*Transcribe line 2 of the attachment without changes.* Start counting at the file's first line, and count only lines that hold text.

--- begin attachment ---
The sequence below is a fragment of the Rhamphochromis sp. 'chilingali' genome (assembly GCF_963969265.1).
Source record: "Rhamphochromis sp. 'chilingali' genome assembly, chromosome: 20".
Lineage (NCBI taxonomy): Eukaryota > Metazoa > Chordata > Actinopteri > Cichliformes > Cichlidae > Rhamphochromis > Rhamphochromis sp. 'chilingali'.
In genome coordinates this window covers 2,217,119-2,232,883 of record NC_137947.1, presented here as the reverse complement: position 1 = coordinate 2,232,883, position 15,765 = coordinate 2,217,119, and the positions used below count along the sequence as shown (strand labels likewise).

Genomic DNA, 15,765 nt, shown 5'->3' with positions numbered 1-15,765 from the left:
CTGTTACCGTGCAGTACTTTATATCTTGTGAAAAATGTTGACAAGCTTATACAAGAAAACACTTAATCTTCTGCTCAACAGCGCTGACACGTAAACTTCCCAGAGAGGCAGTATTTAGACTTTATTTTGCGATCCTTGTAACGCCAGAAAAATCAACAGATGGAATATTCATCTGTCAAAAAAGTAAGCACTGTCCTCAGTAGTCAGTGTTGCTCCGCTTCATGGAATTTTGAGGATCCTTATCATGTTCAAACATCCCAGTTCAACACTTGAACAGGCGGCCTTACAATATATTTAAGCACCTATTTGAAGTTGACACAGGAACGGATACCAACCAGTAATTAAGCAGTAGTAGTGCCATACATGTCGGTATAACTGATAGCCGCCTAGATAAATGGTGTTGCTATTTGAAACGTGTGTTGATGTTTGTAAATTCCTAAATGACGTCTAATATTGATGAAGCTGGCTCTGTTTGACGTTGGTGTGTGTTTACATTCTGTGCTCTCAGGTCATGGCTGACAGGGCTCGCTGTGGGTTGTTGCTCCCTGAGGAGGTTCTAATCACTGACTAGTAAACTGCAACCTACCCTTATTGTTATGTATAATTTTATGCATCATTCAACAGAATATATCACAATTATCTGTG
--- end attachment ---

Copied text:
Source record: "Rhamphochromis sp. 'chilingali' genome assembly, chromosome: 20".